Latasinha's Weblog

Social and political Values and Systems in India.

Population Explosion and its unbalanced growth

Population explosion is not that much of a problem as an unbalanced growth of population in India. The unbalanced population growth has created a gulf between different sections of society, each one pursuing its own sectional interests. Wider the gulf, larger the problem for the Government. Such demographic changes have given rise to new equations in power echelons.

In 2001, India’s population was 102.9 crore, in 2004 108 crore, in 2009 it is 116 crore, expected to be 124 crore by 2020. No doubt, population explosion neutralizes all the efforts done for economic, infra-structural and social development. It puts more pressure/severe strain on the already over-loaded system, aggravating many problems like poverty, low per capita income, food availability, pressure on land, burden on education, medical care, housing, unemployment, underemployment, rapid depletion of natural resources and environment. It leads to distress migration. It prolongs poverty and misery to millions of people.

Realizing an urgent need to control the population, the Government of India has launched Family Planning Programs right from the first five-year Plan (1951-56) and is still working on it. The problem still remains severe and uncontrollable. Family planning program is the burning example of how a programs started with good intentions, very soon gets derailed. Instead of solving this burning problem and bringing happiness and prosperity to individual families and ultimately to nation, it has led to change the demographic balance of India.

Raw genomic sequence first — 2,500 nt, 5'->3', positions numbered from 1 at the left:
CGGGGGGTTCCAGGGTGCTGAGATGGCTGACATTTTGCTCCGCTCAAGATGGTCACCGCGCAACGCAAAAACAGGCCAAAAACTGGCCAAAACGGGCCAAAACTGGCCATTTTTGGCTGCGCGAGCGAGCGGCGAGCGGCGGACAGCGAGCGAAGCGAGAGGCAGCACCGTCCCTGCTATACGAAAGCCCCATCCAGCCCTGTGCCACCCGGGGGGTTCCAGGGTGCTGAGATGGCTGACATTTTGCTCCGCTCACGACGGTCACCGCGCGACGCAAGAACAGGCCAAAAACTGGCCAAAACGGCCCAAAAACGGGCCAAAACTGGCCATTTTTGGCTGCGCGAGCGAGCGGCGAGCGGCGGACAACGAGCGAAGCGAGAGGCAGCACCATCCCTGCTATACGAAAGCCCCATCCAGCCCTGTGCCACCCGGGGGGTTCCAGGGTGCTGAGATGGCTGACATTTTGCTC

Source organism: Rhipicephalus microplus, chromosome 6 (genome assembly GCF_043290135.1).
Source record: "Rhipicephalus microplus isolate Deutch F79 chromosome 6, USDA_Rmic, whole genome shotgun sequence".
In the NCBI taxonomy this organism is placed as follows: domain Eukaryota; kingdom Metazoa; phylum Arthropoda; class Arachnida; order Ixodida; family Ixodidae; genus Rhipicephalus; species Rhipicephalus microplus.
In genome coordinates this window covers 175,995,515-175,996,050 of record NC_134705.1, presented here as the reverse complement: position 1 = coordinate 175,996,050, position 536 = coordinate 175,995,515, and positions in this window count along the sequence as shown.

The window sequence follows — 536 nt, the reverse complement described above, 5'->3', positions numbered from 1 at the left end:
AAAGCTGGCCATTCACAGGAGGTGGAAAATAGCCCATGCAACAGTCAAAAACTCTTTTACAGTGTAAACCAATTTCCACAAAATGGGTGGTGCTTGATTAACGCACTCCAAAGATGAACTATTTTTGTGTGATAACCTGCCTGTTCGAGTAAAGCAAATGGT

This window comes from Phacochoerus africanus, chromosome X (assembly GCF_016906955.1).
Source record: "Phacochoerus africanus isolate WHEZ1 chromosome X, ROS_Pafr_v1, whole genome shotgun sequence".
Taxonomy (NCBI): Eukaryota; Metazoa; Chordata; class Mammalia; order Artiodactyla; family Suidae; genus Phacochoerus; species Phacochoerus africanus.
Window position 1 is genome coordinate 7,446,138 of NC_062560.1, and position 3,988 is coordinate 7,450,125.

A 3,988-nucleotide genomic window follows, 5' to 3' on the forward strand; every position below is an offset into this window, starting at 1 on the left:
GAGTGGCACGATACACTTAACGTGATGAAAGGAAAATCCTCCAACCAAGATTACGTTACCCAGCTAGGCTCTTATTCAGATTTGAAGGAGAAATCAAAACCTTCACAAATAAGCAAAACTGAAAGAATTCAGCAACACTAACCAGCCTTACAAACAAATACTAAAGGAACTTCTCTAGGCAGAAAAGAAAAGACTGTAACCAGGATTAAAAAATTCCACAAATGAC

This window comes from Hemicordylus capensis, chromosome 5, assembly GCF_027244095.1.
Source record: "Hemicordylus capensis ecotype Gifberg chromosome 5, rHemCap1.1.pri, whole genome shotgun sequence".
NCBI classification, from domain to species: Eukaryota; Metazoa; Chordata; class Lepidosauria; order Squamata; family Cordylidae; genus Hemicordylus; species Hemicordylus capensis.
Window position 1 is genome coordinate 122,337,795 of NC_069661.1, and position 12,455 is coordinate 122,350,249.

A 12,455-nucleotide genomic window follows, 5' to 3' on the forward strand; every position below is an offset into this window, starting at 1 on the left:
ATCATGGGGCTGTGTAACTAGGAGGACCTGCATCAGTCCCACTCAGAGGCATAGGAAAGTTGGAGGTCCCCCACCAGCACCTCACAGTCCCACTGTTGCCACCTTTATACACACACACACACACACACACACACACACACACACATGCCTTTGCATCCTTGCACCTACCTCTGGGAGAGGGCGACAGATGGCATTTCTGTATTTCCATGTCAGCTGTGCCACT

The manner, in which family planning measures have been taken in India, led to unbalanced population growth. Initially educated and cultured section of society has, by and large, followed Family Planning measures sincerely. The result was that their population growth has been contained. But lower and ignorant strata of society, agrarian community and poor people never paid much attention to it. They do not consider children as burden. This is primarily true in the case of people, who suffer from illiteracy, superstitions, desire of male child, lack of awareness and have high mortality rate among children. To them children are an asset and insurance for old age – the more the merrier.

Though the percentage of poor, illiterate and unemployable people in official figures is coming down continuously, their absolute number is alarmingly increasing. The problem can not be sorted out by coercive methods as was done after Emergency in late seventies. Lucrative incentives should be given to poor and marginalized to have a small but happy and healthy family by choice.

However, protective policies, preferences and allowances given to downtrodden under various Welfare Schemes seem to work as incentives for having as many children as possible. It gives officially declared backward castes encouragement to increase their numerical strength, as it widens their social circle and increases their influence/role in electoral politics. The welfare schemes for such a large population puts a heavy economic burden on government as well as on tax-payers.

There should be dis-intensives for having a large family. Attention needs to be paid their problems like high numbers of maternal and infant deaths by improving the quality of health services and linking population programmes with other incentives.

Countries like Indonesia, Thailand, South Korea etc. which took inspiration from India and started similar programs, much later than India, have already stabilized their population growth.


September 25, 2009 - Posted by | Social and political values and systems |

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